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The Decision: The Supreme Court’s Health Care Ruling Nick Reding, Executive Director, National Journal Membership Margot Sanger-Katz, Health Care Correspondent.

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Presentation on theme: "The Decision: The Supreme Court’s Health Care Ruling Nick Reding, Executive Director, National Journal Membership Margot Sanger-Katz, Health Care Correspondent."— Presentation transcript:

1 The Decision: The Supreme Court’s Health Care Ruling Nick Reding, Executive Director, National Journal Membership Margot Sanger-Katz, Health Care Correspondent Meghan McCarthy, Health Care Staff Writer June 28, 2012 Presentation Supported by

2 1 Roadmap for Discussion Source: National Journal Editorial Research. Implications for Policy and Industry Next Steps in Congress The Supreme Court Decision

3 2 The Outcome of Today’s Ruling: Law Upheld Mandate, Guaranteed Issue, Community Rating Struck Down Medicaid Expansion Struck Down Scenario #1 Scenario #2 Scenario #3 Entire Law Struck Down Scenario #4 Source: National Journal. Mandate Struck Down / Rest of Bill Intact Law Upheld* Scenario #5 Anticipated “Change” Scenarios Stay the Course: SCOTUS Ruling The Supreme Court Decision

4 3 What Does it All Mean? A Refresher on Key Terms Individual Mandate Requires all individuals to maintain health insurance or pay penalty Guaranteed Issue Requires insurers to cover all applicants, regardless of prior health history Community Rating Limits variations in premiums insurers may charge based on certain individual characteristics such as age or health status Insurance Exchange Creates a regulated online marketplace for private insurance options to facilitate enrollment, stimulate insurance company competition for individual and small business customers Accountable Care Organizations Doctors, hospitals and other providers who voluntarily and jointly deliver coordinated care to Medicare patients Source: National Journal Editorial Research.

5 Several Doomsday Scenarios Avoided (For Now) 4 Havoc on budget/deficit planning in Congress Extreme insurance disruption due to “adverse selection” Exorbitant premium possibilities due to decreased consumer protection Reallocation of hundreds of millions already invested in roll-out; scrubbing of plans and contracts underway Potential Repercussions of Full or Partial Strikedown

6 5 The Affordable Care Act Timeline Majority of Provisions Will Be Implemented in Insurance Reforms Individual mandate, guaranteed issue, community rating Medicare Reforms Pilot programs to change how doctors are paid, cost controls Medicaid Expansion Intended to broaden entitlement to everyone under 133% of federal poverty limit in some states Exchanges and Tax Credits Sets up a marketplace to buy insurance and helps middle income Americans pay their premiums Everything Else Indian Health Service, restaurant menu labeling, breastfeeding rules, prevention fund, free preventative screenings, etc. Insurance Reform Young adults on parents’ plan, rate review, no lifetime limits 2015 Doctors paid according to quality of care 5 Source: National Journal Editorial Research. The Way Forward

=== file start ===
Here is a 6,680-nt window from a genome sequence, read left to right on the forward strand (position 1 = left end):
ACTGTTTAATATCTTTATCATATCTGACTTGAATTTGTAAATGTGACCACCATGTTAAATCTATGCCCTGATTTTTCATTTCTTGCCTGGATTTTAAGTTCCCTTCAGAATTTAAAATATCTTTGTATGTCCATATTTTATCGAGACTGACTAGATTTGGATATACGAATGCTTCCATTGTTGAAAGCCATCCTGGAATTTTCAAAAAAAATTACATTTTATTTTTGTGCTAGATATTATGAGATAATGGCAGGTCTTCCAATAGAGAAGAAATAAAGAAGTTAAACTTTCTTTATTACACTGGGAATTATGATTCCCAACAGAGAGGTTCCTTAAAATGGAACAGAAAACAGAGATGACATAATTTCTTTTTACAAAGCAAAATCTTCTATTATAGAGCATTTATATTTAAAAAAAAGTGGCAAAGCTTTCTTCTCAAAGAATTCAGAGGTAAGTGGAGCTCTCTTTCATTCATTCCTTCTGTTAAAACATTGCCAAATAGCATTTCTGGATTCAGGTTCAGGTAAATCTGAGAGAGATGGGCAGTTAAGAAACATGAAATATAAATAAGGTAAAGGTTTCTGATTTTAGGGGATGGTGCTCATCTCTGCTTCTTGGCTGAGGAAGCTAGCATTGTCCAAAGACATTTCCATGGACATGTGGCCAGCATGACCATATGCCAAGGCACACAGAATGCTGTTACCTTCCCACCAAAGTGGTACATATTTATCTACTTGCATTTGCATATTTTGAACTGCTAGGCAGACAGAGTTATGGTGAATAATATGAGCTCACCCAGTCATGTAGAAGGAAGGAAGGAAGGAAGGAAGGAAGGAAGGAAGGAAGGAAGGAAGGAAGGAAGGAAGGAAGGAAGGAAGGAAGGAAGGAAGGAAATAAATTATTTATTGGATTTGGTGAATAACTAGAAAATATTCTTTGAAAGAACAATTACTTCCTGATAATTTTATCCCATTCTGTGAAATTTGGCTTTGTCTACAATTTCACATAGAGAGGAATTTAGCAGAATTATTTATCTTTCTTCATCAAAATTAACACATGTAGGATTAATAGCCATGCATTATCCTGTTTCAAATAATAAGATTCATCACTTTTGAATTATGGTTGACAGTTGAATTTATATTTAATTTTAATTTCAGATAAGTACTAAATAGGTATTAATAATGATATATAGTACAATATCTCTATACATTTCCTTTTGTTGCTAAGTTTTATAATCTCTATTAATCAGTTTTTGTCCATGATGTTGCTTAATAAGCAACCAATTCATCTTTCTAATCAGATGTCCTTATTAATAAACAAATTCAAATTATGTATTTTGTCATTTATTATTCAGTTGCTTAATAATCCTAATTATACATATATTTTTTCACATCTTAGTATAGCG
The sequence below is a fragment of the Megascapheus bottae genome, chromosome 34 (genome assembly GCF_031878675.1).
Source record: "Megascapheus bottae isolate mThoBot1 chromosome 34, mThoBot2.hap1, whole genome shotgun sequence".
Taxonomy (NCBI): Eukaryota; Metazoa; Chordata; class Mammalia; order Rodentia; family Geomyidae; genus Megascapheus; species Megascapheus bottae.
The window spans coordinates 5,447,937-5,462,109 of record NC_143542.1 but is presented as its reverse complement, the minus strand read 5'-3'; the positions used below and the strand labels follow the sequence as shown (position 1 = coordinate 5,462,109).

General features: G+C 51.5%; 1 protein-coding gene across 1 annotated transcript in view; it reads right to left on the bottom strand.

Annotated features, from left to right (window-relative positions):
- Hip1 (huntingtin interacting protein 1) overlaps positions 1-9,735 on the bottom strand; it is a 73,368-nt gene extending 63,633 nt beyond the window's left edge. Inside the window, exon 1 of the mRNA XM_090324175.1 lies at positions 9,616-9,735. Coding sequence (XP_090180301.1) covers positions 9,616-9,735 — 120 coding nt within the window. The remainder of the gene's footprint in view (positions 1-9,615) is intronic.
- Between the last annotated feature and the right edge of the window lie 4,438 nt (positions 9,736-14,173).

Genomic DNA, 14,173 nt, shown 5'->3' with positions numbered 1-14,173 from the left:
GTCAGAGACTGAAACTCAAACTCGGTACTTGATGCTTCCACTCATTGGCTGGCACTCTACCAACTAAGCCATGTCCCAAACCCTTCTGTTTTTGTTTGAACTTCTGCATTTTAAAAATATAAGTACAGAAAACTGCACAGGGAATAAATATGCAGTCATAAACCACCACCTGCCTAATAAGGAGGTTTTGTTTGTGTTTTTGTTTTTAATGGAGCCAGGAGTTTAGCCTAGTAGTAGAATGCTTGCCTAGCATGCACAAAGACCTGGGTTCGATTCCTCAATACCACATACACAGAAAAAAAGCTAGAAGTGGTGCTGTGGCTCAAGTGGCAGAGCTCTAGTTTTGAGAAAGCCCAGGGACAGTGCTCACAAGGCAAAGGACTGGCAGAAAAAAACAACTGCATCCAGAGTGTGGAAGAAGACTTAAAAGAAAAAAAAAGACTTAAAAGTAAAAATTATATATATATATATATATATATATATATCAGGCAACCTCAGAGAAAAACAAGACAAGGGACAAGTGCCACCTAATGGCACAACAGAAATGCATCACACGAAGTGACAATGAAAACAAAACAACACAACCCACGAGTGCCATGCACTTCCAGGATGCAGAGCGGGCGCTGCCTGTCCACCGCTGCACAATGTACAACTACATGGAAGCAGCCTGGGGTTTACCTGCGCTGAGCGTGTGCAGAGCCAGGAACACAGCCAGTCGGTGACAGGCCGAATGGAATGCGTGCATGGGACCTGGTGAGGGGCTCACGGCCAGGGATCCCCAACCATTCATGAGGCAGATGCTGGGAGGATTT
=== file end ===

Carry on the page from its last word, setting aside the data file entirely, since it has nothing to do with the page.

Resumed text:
7 6 A Fight Not Yet Over Source: National Journal Editorial Research. GOP Voicing Commitment to Repeal Romney and GOP leadership have vowed to repeal the law—or waive portions of it—once they have the votes to do so Outcome of upcoming elections could be as significant in impacting the law as the Court’s decision Repeal might be a powerful election platform; issue ignites the base and currently plays well with independents Implications for Policy and Industry

8 7 Implementation Will Be Anything But a Cakewalk Challenges to On-Time Rollout: Regulators have yet to spell-out key provisions; Health and Human Services (HHS) implementation is incomplete; diverse funding sources are subject to vagaries of Congress A “Heavy Lift” at the State Level: Many states gambled that the Supreme Court would invalidate the law, and have done nothing to set up exchanges Potential for Radical Shifts in State Budgets: 2017 and beyond, states will be held accountable for a greater share of the Medicaid funding; states may have to cut other programs or raise taxes to fund Source: National Journal Editorial Research. Extreme Challenges at Federal and State Levels

9 8 Business Model Changes Anticipated in Industry Source: National Journal Editorial Research. Insurers Will face increasingly limited ability to manage risk pools Will shift strategic, operating focus toward volume and efficiency Key Implications Stakeholder Health Care Providers Will face greater scrutiny from payers and employers on total cost and quality outcomes Must redesign delivery, financing, contracting models to inflect efficacy and efficiency of treatment through care coordination Employers Will experience increasing cost of employee coverage to comply with the sponsorship mandate (Chiefly experienced among small businesses with more than 50 employees)

10 9 What Will Congress Do Next? Source: National Journal Editorial Research. Next Steps in Congress Pre-Election Repeal vote in House likely to pass the week of July 9, 2012 Senate will not act, Obama will not sign Post-Election Major change anticipated, if Republicans sweep elections, through the reconciliation process Postponement of key provisions likely in divided government as well; postponement of potential interest to both sides “Not Much” “New Ballgame?”

11 The Decision: The Supreme Court’s Health Care Ruling Nick Reding, Executive Director, National Journal Membership Margot Sanger-Katz, Health Care Correspondent Meghan McCarthy, Health Care Staff Writer June 28, 2012 Presentation Supported by


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